Jim Clark, who was not the superintendent when Chief Charlo went up, only guesses at why the school was built while the district closed schools in lower income neighborhoods: “In most communities, the board looks at where the children are or anticipates where they’re going to be.”
In work sessions, administrators discuss school closures in financial terms. Lowell, Prescott and Mount Jumbo become a line item—together worth about $170,000. Moving Rattlesnake Middle School children to new schools would save about $325,000, mostly in salaries. The savings would be a one-time gain, used to close the deficit for the 2004–2005 school year. The district would have to spend around $150,000 to remodel Rattlesnake Middle School to accommodate the new students. Like busing, though, costs for construction come from a different fund, say administrators.
No one wants to close schools, but without more children, it’s an option the administration must explore.
“One thing that is hard for people to understand is when I’m at this point in my job, I have to look at this as a business,” says Clark. “Anybody in the business world does what I’m doing. They look at their resources, they look at what their employee costs are, they look at their inventory costs.”
Fewer children mean fewer dollars to pay teachers, to pay energy bills, to purchase supplies. The district’s elementary schools are at about 86 percent occupancy. Closing even Prescott, the smallest school in the district, would take capacity to 90 percent. Trustee Suzette Dussault worries that the administration’s recommendations leave little room for growth.
Clark would like more kids so that closures weren’t on the table at all. But he points to the board as the body that will eventually decide how to close the deficit, and where to educate over 3,000 elementary school children.
Some board trustees, though, feel grossly ill-equipped to make the decisions the administration is asking of them.
At last Thursday night’s work session, trustee Carol Bellin repeatedly called for more concrete budget information. “I’m still trying to understand how we will balance the budget on the 24th,” she said. Administrators present their recommendations on a spreadsheet with corresponding financial figures, but trustee Naomi DeMarinis observes that the options look similar to previous “menus” the administrators provided. Trustees’ ideas have not been included. Before the meeting, trustee Colleen Rogers expresses frustration that she does not receive budget packets 48 hours before meetings as requested. She has no time to prepare. “I have no information,” she says. “I find that appalling.” In her frustration, Rogers becomes facetious about the conditions under which trustees are asked to budget: “Just put a paper bag over my head and we’ll budget from here.”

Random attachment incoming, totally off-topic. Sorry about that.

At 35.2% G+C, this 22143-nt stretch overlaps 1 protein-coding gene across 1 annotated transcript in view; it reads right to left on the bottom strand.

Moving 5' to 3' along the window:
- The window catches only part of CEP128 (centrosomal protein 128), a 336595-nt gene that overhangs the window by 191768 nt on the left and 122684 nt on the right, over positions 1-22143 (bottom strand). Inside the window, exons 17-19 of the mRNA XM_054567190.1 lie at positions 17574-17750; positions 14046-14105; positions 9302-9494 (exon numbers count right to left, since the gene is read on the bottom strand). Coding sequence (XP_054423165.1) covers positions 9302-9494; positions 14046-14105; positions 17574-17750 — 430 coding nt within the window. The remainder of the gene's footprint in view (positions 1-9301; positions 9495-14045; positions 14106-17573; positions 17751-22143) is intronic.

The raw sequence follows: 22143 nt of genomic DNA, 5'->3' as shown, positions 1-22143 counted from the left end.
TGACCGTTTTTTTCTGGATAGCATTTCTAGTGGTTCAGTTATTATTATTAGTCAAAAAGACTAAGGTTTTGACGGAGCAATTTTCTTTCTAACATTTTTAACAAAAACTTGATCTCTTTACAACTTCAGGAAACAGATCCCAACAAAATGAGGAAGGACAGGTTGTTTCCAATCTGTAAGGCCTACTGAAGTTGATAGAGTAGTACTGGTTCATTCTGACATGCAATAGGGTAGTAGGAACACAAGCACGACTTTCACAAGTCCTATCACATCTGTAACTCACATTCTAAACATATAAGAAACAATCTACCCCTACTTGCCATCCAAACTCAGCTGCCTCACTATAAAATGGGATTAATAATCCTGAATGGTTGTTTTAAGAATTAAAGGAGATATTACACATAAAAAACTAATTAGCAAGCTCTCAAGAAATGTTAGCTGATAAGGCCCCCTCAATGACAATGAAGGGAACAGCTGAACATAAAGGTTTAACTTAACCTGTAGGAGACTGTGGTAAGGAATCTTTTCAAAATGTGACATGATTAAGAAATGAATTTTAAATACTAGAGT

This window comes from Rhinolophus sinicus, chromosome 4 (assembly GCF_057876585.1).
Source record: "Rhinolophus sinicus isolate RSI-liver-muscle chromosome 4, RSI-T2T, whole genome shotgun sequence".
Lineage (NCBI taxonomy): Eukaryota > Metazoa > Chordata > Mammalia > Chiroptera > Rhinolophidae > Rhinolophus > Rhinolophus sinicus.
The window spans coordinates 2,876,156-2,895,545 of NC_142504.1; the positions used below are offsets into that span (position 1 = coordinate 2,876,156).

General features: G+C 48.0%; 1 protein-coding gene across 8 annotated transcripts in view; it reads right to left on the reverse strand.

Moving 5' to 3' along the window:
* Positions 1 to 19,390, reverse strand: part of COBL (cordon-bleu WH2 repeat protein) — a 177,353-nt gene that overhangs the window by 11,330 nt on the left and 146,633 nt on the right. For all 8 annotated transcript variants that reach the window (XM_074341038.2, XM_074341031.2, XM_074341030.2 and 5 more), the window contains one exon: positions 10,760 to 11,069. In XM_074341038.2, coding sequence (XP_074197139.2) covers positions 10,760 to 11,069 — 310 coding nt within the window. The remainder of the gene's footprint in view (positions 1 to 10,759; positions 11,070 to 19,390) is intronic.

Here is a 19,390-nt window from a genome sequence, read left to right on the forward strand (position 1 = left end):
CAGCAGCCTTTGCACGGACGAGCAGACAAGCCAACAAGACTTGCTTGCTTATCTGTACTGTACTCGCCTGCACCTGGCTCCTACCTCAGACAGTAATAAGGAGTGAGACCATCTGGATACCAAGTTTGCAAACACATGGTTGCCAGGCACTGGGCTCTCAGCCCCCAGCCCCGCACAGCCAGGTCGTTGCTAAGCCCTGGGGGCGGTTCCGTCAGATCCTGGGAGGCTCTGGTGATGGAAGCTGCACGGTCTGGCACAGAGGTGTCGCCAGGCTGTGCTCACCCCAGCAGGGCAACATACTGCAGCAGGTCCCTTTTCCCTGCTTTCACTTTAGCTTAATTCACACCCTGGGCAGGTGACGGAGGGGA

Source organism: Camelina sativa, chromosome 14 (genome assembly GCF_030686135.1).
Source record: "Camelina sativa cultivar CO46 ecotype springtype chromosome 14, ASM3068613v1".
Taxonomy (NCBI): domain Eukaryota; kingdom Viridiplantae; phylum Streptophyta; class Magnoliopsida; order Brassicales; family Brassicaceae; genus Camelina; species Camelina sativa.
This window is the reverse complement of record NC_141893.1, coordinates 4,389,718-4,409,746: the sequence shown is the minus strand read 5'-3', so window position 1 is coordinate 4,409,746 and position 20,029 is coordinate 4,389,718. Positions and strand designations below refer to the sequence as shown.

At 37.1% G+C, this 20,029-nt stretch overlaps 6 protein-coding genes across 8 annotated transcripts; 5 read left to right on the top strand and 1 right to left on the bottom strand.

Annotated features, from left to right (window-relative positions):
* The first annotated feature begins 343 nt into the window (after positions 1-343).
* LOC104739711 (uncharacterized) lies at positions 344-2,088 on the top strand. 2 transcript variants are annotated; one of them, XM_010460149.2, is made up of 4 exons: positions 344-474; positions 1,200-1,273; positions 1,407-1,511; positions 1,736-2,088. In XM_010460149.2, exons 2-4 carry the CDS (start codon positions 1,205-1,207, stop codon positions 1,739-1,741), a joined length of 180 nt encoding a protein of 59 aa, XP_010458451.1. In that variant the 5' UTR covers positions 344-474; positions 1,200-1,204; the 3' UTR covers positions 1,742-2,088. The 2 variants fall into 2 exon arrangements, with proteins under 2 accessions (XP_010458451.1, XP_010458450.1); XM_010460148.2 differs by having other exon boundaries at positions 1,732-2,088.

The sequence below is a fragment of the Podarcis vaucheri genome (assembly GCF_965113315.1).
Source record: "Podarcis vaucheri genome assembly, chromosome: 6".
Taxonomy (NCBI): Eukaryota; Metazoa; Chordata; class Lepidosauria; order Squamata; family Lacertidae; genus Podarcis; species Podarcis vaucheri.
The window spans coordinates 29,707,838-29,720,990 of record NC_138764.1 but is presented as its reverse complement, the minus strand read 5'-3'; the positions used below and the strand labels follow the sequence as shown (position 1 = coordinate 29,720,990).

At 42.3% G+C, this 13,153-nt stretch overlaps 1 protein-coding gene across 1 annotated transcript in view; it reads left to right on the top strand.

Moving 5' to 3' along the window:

Especially frustrating, Rogers says, is the fact that the options before her are ones that research does not support. “I have yet to see research that shows or supports that low SES [socio-economic status] kids achieve as well in bigger schools,” she say. Bellin asks that the communities that would be most affected by the cuts be involved from the ground up in any proposal that would so severely affect them—taking away their small neighborhood school versus busing their children to what the district calls a larger “attendance center.”
At last week’s budget work session trustees repeated requests for information. Administrators made it clear that trustees should trust the recommendations of the administration. Your leaders, your budget team, your educational experts, says Clark, are putting forth these recommendations. One core group of board members trusts the leadership. Other trustees find it difficult to work within the administration’s narrowly defined parameters. Most frustrating for some is that they believe administrators pit two big-ticket items—school closures and program cuts—against each other. The lack of a long-range plan, says Rogers, means that there is no guarantee that the district won’t find itself in the same financial position next year, cutting the programs it’s attempting to save this year. Bellin points out that some of the program cuts aren’t exclusive: The administration is recommending cutting at least two programs district-wide—elementary art and fifth grade band and orchestra—along with schools. The money might be available elsewhere in the budget, in a series of smaller cuts, but trustees haven’t seen a complete set of options. Trustee Dussault not only believes the budget has wiggle room, she believes the cuts don’t need to be as deep as administrators are calling for. Maybe $600,000 is needed, says Dussault—one third of the $1.8 million under request. And she believes it is her obligation as a trustee to explore all the options. But she has run up against a brick wall. “We are asked to do so many things without even the most rudimentary information or time to make the decision,” she says.